T/TCP: TCP for Transactions
With the World Wide Web being the prime example of client-server transaction processing today, this section will focus on the benefits of T/TCP to the performance of the Web.
Currently, the HTTP protocol sits in the application layer of the TCP/IP reference model. It uses the TCP protocol to carry out all its operations, UDP being too unreliable. Much latency is involved in the transfer of information, i.e., the three-way handshake and explicit shutdown exchanges.
In a survey of 2.6 million web documents searched by the Inktomi web crawler search engine (see http://inktomi.berkeley.edu/), it was found that the mean document size on the Web was 4.4KB, the median size was 2.0KB and the maximum size encountered was 1.6MB.
Referring to Figure 4, it can be seen that the lower the segment size, the better the performance of T/TCP over normal TCP/IP. With a mean document size of 4.4KB, this results in an average savings of just over 55% in the number of packets. When taking the median size into account, there is a savings of approximately 60%.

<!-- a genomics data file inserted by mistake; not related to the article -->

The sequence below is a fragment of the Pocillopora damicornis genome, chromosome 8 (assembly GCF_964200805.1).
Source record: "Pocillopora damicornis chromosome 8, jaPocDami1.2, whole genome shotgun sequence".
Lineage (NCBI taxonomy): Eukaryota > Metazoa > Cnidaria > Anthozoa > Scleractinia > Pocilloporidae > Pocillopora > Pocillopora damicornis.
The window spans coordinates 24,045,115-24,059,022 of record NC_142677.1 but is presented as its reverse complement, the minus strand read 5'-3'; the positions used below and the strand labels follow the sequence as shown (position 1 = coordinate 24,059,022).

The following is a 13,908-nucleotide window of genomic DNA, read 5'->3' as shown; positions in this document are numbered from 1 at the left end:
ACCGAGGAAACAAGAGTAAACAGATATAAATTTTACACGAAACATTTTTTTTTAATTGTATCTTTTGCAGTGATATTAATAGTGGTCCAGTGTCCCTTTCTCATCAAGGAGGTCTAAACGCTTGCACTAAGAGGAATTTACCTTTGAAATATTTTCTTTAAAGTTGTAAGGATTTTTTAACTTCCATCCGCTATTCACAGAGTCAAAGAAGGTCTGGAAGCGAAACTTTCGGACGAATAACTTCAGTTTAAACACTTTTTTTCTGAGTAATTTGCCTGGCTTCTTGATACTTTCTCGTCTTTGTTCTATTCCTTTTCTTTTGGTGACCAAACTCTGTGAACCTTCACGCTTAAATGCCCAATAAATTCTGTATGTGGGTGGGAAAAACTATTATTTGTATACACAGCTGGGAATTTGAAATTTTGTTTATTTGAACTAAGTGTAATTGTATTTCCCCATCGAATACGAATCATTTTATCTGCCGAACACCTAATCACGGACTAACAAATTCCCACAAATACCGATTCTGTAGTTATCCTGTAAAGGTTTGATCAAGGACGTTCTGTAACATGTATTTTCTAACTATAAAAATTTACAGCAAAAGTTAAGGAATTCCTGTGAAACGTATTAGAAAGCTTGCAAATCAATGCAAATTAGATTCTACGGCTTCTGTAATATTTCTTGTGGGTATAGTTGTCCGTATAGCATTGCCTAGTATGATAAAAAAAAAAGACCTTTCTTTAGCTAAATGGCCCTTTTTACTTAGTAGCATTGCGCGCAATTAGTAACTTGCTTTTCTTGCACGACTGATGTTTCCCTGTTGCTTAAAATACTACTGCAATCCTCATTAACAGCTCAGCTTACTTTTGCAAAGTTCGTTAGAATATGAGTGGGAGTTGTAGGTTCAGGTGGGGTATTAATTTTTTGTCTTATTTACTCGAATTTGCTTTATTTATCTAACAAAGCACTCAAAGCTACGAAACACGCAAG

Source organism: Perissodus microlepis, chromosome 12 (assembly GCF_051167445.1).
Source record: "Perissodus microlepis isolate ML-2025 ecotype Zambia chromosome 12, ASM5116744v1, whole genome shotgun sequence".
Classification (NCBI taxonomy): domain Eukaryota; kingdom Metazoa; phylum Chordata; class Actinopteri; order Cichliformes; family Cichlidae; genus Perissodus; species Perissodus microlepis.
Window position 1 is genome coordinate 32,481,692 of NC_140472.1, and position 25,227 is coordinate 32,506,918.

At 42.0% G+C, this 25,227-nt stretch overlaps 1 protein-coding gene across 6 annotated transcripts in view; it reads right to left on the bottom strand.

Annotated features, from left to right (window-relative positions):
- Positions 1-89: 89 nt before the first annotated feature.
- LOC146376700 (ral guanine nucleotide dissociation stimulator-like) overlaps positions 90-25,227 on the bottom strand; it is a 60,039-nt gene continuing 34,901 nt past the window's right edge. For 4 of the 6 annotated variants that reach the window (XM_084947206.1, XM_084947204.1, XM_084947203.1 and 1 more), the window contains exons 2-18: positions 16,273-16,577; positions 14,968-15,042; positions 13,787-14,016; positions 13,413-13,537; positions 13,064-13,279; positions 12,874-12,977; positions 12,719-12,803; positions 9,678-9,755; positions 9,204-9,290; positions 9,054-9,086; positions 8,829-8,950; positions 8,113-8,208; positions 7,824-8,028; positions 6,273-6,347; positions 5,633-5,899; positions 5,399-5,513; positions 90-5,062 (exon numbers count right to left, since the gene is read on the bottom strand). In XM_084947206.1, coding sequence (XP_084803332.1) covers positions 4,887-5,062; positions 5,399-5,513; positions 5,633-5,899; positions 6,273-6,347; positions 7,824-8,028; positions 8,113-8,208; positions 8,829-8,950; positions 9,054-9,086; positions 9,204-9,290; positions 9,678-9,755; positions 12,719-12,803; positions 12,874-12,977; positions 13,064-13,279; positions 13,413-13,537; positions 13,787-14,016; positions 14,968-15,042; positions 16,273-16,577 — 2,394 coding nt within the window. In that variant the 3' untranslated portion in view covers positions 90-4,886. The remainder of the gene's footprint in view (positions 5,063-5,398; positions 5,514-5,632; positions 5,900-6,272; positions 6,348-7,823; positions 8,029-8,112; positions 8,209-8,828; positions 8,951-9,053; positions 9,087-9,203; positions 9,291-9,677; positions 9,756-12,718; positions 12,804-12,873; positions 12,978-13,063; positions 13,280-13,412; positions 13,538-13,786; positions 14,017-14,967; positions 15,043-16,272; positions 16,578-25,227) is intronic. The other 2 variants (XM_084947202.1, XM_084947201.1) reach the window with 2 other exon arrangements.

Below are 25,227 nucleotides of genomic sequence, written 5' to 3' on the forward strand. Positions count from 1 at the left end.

At the moment, all web pages are transferred in plaintext form, requiring little work from either the server side or the client side to display the pages.
In their paper “Network Performance Effects of HTTP/1.1, CSSI and PNG” (see Resources), the authors investigated the effect of introducing compression to the HTTP protocol. They found that compression resulted in a 64% savings in the speed of downloading, with a 68% decrease in the number of packets required. Over normal TCP/IP, this brings the packet exchanges and size of data down to the level where T/TCP becomes beneficial. Thus, a strategy involving both compression and T/TCP can result in enormous savings in time and bandwidth.
In this situation, a delta refers to the difference between two files. On UNIX systems, the diff command can be used to generate the delta between two files. Using the changed file and the delta, the original file can be regenerated again and vice versa.